This was first published a year ago as the editorial on Easter Sunday in The Southern Cross, the Roman Catholic weekly newspaper distributed throughout Southern Africa. What most readers were unaware of was that it was written in the light of the death of a close friend. Today is the first anniversary of Greg’s death. Greg was the husband of my closest friend. He was 37 years old.
‘Unless a grain of wheat falls to the ground and dies, it remains just a grain of wheat; but if it dies, it produces much fruit’ John 12:24
It struck me recently that when we are in the midst of grief following some significant loss this phrase can seem meaningless and almost cruel. The fruit is far from evident, all there appears to be is barren soil.
I think of the disciples on that brutal Friday so many years ago. The shock; the numbness; the sense of utter pointlessness of all that gone before. And then when they finally get to the tomb to finish attending to his body it is empty. Is it any wonder that in the encounter with Mary Magdalene it took Jesus three attempts before she actually recognised him? Or indeed the disciples on the road to Emmaus.
Whilst I may not have been in Jerusalem those many years ago the story of the resurrection continues to echo down the centuries. I find resonances in my own life. Not of literal resurrection, but of grace flowering in the wasteland of a fallen dream.
Much like the experience of the actual resurrection the grace is unexpected and occasionally a little unnerving. It is sometimes hard to embrace the new vision. Like the disciples we can be left for a while holed up in the upper room, sitting with the knowledge of new life, but not yet quite sure how to proceed.
And then the inspiration strikes (or perhaps gently dawns) and the way forward begins to clear. We have sufficient light for the next step. Slowly, slowly, we live our way into a new way of being. A way of living that we had not imagined possible but there is hope and grace and promise.
When our dreams fail perhaps through death, perhaps through broken relationship, perhaps through betrayal or injury, it is useful to remember the utter dejection of the disciples on Good Friday night. How can a man of such goodness, such mercy, such vision be cut down in this way? How can the Son of God be killed? There are times when our dreams feel as though they have been ordained by God. Good dreams which have come about as an answer to prayer are suddenly laid to waste. How can this be? We, too, feel lost and dejected.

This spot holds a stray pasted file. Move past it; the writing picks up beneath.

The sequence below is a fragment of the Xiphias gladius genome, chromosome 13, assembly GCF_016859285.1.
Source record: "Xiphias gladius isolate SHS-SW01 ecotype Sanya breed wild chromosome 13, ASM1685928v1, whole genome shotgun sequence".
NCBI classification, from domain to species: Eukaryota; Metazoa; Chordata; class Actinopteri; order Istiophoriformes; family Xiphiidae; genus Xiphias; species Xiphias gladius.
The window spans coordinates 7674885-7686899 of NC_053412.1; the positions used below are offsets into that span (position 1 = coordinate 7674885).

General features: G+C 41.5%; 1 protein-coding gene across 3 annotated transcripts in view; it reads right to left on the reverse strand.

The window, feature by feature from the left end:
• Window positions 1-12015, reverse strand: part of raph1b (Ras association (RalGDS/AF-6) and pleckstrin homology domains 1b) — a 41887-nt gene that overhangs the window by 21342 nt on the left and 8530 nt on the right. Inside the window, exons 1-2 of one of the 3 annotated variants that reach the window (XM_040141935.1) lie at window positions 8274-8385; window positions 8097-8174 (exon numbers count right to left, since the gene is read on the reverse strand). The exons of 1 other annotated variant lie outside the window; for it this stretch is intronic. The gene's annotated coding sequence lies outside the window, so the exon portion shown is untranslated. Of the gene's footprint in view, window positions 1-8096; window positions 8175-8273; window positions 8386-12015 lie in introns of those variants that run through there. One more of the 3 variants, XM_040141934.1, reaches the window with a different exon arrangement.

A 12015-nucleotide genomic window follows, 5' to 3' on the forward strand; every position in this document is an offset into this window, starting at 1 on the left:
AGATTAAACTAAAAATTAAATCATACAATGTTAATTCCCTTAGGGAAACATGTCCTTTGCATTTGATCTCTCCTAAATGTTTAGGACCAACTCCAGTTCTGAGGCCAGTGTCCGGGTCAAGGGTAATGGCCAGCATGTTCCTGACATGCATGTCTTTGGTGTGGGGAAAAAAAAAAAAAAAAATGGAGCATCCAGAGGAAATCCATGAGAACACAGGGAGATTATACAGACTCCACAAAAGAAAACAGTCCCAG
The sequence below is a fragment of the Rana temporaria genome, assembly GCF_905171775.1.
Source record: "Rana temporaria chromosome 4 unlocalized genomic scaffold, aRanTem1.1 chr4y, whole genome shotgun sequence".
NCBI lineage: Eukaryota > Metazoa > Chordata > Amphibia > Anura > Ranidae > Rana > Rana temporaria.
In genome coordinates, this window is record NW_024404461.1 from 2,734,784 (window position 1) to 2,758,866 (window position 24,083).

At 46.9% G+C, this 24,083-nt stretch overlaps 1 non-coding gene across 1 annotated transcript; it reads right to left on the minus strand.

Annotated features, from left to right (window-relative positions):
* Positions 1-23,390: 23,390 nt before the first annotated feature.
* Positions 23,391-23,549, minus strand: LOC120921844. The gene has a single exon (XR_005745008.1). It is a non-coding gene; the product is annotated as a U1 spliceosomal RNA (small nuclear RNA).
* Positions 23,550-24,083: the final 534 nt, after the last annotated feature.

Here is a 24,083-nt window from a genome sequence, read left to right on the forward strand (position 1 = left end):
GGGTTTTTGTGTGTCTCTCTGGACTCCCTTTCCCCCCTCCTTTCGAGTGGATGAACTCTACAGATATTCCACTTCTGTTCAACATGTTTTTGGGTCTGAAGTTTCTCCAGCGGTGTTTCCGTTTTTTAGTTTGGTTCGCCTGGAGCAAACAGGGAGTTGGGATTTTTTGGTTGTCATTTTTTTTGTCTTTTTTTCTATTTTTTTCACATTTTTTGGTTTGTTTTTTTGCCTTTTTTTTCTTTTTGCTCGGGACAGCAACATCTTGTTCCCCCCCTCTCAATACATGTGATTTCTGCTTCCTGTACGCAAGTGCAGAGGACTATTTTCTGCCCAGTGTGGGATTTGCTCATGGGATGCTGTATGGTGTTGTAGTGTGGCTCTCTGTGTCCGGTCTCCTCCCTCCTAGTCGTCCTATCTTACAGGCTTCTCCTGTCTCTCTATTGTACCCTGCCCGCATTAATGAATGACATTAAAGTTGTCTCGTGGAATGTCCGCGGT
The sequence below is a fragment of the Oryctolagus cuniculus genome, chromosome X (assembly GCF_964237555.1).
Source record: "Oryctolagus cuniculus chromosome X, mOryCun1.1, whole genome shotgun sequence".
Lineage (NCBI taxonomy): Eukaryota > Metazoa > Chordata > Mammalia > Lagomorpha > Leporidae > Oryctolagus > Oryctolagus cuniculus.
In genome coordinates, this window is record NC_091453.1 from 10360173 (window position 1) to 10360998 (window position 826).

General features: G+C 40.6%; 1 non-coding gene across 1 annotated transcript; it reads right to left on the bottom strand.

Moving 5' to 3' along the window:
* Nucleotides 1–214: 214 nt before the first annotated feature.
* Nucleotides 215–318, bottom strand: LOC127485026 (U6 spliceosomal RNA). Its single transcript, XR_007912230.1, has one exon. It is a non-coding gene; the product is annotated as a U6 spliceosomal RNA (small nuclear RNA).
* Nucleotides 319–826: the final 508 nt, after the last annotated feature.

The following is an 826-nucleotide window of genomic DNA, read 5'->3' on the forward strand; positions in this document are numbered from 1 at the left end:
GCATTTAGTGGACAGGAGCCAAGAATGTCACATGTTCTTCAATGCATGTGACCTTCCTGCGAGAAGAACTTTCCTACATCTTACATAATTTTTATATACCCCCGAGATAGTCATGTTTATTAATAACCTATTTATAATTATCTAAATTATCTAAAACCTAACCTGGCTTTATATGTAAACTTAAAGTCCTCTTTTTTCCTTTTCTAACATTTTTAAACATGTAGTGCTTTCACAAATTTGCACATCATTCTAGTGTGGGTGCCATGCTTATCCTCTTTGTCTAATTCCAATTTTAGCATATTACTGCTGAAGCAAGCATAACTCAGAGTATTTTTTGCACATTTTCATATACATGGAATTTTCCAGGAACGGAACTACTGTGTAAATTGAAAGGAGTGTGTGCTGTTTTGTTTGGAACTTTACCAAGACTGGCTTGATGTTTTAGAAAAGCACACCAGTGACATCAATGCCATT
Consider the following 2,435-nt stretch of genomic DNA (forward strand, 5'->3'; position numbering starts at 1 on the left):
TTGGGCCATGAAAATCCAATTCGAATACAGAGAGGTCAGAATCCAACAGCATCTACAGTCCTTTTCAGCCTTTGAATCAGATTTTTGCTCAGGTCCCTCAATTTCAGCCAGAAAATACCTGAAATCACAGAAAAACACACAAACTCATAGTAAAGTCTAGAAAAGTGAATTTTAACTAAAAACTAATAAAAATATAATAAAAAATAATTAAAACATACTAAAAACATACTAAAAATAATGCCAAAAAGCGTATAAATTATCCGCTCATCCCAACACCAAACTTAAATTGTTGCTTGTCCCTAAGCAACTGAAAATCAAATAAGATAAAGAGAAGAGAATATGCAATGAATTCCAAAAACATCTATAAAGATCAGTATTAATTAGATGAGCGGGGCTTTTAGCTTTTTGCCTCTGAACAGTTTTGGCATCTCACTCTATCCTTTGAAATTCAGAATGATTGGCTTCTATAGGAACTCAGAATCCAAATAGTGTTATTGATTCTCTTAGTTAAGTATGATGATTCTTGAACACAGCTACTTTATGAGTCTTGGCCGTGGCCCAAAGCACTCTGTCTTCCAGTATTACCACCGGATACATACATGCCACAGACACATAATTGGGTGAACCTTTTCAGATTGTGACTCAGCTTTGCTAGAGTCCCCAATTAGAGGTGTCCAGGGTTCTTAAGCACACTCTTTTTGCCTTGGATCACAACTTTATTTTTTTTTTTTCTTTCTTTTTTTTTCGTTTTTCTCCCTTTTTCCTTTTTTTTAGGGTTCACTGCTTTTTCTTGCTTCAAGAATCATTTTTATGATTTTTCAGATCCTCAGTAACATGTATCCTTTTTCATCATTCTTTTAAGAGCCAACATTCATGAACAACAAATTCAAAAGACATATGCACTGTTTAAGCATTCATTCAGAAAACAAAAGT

But again and again, as I have encountered these soul crushing experiences, if we have the courage to wait with hope, new life emerges. It always takes a little longer than is comfortable. Just like the disciples, it may demand new things from us. They had to step up from the role as followers to proclaimers of the Word. Some had to travel to new places. I have no doubt that the lives of all of them were significantly different to what they had been even when they following Jesus.
The catastrophe of the crucifixion with the terrible loss of Jesus, in the end through the resurrection, results in the spreading of the Christian message across the world. But the resurrection by itself was not sufficient. The proclamation of the Gospel required the participation of the disciples. Those men and women needed to be willing to live a new version of their lives.
This new vision was not what they had signed on for when they began to follow Jesus, but now, this was the invitation, this was what was required. So too, in our own lives, in the aftermath of catastrophe there will be an invitation to a new way of being. It takes tremendous courage to choose the new path, and for most of us the transition doesn’t occur nearly as quickly as it did for the disciples. But if we have the courage to follow it, in time, we will see the experience as being laden with grace. What we thought was wasteland now covered in green with the promise of an abundant harvest.